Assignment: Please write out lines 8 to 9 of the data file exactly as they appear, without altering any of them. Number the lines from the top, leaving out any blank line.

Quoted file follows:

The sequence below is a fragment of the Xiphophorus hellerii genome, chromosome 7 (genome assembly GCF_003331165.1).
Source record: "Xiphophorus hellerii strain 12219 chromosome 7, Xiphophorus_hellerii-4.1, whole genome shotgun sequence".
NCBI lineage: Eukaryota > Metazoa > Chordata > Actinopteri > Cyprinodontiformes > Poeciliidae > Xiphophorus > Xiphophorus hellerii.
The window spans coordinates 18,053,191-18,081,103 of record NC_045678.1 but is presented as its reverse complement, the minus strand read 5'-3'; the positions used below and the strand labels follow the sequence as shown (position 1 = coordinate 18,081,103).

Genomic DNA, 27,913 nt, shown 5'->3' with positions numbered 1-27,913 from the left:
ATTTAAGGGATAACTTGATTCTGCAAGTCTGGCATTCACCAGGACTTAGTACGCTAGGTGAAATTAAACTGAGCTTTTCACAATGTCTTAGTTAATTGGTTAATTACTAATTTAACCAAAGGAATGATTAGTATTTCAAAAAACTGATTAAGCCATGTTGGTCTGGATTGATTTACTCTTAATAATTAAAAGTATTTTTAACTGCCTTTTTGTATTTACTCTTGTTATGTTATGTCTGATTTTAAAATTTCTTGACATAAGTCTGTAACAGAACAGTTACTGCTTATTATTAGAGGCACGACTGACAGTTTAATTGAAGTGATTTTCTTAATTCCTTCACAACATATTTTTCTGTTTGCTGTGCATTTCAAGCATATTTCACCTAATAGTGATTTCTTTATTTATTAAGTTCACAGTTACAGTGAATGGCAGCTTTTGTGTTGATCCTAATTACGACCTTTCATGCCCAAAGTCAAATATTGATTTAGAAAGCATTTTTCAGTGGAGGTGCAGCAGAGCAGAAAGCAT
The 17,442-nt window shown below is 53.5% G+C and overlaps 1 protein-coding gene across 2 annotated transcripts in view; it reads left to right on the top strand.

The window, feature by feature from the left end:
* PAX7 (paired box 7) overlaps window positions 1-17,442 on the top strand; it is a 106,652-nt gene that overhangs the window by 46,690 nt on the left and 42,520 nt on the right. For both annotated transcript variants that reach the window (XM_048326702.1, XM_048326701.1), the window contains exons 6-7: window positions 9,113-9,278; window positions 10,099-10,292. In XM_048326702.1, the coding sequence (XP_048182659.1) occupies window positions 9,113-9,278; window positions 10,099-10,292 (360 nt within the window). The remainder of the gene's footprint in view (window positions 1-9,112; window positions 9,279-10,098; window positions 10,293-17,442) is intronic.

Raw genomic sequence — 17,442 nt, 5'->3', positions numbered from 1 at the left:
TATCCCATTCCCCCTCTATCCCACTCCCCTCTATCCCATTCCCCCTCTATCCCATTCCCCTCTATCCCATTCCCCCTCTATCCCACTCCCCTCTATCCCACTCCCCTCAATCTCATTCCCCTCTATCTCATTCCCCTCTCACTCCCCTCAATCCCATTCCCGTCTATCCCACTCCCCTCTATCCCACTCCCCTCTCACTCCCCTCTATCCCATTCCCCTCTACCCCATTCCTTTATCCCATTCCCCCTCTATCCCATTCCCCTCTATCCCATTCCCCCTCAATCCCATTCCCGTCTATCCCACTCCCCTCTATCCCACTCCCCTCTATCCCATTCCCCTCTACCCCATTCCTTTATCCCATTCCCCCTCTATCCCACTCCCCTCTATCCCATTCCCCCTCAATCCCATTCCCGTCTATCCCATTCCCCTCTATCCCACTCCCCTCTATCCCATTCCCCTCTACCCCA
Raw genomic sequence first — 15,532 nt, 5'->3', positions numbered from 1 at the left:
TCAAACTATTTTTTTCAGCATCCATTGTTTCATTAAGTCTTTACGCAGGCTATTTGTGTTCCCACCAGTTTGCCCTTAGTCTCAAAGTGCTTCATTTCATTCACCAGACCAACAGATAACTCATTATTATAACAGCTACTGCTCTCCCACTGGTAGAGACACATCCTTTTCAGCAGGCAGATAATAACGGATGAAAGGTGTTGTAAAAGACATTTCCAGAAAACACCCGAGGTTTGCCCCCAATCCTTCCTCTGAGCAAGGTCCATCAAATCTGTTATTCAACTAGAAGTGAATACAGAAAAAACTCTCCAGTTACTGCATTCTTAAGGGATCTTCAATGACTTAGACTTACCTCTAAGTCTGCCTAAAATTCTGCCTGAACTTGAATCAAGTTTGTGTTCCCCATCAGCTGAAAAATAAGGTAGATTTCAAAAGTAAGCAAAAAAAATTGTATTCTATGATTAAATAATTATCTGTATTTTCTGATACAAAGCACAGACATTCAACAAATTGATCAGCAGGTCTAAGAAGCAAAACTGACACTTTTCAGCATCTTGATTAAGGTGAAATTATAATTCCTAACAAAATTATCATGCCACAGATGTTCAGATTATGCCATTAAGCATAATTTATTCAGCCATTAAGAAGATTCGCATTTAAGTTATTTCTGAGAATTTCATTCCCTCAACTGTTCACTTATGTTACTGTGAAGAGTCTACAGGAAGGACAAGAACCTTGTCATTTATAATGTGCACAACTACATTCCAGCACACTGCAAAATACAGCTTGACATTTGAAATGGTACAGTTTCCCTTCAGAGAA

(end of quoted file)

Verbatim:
The window, feature by feature from the left end:
* PAX7 (paired box 7) overlaps window positions 1-17,442 on the top strand; it is a 106,652-nt gene that overhangs the window by 46,690 nt on the left and 42,520 nt on the right. For both annotated transcript variants that reach the window (XM_048326702.1, XM_048326701.1), the window contains exons 6-7: window positions 9,113-9,278; window positions 10,099-10,292. In XM_048326702.1, the coding sequence (XP_048182659.1) occupies window positions 9,113-9,278; window positions 10,099-10,292 (360 nt within the window). The remainder of the gene's footprint in view (window positions 1-9,112; window positions 9,279-10,098; window positions 10,293-17,442) is intronic.